Every June, the owners and coaches of the National Basketball Association (NBA) gather to draft the best college players. To make the draft fair — and to improve the overall quality of the teams — the NBA instituted a lottery system in which the lowest ranked teams received better odds of landing a top prospect. In fact, the club with the very worst record in the NBA has a 25 percent chance of nabbing the No. 1 draft pick [source: Petchesky].
The unintended consequence of the lottery system is the widespread tactic of "tanking," or losing games on purpose in order to finish the season with the worst record in the league. Tanking is less of a conspiracy theory and more of a fully accepted fact of NBA life. No one is surprised when a lousy team starts benching its best players with questionable "groin injuries" once it's mathematically impossible for them to make the playoffs [source: Kang].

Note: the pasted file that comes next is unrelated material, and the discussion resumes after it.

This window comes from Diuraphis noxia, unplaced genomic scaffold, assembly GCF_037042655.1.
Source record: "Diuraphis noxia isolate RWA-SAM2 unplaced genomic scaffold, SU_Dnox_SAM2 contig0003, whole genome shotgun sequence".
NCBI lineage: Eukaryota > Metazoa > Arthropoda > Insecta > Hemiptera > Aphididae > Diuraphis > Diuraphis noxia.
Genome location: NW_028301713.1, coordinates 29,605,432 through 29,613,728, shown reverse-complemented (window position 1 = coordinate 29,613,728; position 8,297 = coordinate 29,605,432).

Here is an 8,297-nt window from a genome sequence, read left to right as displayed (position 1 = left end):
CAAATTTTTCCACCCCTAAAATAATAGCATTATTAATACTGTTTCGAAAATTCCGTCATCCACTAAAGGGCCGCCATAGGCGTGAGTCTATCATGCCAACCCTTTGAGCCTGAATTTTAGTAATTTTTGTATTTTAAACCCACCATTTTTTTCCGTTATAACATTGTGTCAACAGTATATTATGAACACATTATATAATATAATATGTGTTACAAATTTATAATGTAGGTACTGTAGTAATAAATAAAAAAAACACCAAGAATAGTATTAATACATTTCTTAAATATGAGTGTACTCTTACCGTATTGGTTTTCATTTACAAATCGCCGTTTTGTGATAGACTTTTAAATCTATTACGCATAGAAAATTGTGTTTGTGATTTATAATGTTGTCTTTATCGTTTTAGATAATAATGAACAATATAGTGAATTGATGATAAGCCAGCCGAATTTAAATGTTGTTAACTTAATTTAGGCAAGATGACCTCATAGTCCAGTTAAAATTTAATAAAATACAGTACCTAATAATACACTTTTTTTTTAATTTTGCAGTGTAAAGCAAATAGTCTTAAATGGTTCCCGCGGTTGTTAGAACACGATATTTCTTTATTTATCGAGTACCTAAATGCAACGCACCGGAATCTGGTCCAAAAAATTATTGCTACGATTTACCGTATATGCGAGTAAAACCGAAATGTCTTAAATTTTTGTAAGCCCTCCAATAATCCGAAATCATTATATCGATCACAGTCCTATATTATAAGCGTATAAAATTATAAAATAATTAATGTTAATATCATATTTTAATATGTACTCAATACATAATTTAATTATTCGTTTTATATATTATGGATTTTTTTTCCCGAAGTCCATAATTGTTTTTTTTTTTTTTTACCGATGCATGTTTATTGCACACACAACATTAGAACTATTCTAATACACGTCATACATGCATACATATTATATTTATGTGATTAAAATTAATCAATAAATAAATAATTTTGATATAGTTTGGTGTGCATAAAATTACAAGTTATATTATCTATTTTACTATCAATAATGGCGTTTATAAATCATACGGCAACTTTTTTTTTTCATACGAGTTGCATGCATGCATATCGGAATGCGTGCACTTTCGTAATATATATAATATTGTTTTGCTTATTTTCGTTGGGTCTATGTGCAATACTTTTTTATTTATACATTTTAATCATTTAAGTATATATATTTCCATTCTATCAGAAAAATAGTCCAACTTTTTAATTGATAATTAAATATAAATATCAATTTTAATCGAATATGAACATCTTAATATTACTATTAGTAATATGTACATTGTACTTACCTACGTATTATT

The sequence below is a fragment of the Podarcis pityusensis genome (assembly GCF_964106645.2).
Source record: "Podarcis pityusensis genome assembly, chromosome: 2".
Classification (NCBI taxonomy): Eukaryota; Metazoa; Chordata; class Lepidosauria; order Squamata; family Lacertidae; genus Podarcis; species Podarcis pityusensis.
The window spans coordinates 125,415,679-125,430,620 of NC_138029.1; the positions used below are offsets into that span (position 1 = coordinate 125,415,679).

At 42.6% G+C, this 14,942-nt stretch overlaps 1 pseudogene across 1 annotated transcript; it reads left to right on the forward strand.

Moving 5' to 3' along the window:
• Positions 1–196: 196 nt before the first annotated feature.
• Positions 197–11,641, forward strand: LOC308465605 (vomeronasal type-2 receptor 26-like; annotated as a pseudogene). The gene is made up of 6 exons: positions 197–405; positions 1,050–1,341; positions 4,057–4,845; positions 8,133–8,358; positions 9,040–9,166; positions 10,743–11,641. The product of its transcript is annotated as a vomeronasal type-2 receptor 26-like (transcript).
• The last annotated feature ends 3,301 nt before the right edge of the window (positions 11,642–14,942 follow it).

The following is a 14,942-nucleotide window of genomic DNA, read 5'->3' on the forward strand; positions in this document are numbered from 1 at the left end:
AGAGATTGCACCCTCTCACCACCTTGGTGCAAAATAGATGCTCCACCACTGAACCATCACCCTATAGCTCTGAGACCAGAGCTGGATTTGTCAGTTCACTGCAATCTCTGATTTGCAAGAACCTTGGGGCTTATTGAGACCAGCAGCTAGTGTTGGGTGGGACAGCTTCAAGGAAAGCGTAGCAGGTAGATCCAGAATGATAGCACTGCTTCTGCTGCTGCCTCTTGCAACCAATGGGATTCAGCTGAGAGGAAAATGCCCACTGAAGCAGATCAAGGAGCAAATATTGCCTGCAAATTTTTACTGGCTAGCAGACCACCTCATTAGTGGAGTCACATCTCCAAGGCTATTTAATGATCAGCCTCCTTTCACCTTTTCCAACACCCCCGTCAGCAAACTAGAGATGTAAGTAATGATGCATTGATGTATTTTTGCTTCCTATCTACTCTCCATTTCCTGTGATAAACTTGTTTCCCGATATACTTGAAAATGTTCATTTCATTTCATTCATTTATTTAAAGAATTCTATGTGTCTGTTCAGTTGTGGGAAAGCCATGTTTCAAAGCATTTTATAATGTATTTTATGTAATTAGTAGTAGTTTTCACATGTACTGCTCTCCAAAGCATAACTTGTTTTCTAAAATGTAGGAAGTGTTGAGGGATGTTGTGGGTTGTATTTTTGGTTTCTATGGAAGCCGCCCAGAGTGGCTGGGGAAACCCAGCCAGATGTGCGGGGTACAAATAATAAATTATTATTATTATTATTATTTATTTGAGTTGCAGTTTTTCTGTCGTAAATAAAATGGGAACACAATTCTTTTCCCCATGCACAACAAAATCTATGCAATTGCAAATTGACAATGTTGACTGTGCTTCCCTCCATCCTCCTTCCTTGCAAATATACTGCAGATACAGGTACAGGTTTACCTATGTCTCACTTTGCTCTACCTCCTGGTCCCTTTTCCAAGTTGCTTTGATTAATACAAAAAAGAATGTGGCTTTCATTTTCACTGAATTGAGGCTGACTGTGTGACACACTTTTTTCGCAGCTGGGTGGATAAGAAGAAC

NBA commissioner Adam Silver flatly denies that tanking exists, arguing that no NBA coach or player is "going out there to lose" [source: Shelburne]. Nice try, Silver. Even the fans of NBA teams get in on the act, actively rooting against their squad — it's called "fantanking" — and wearing "Please Lose!" shirts to games [source: NBAtanking.com].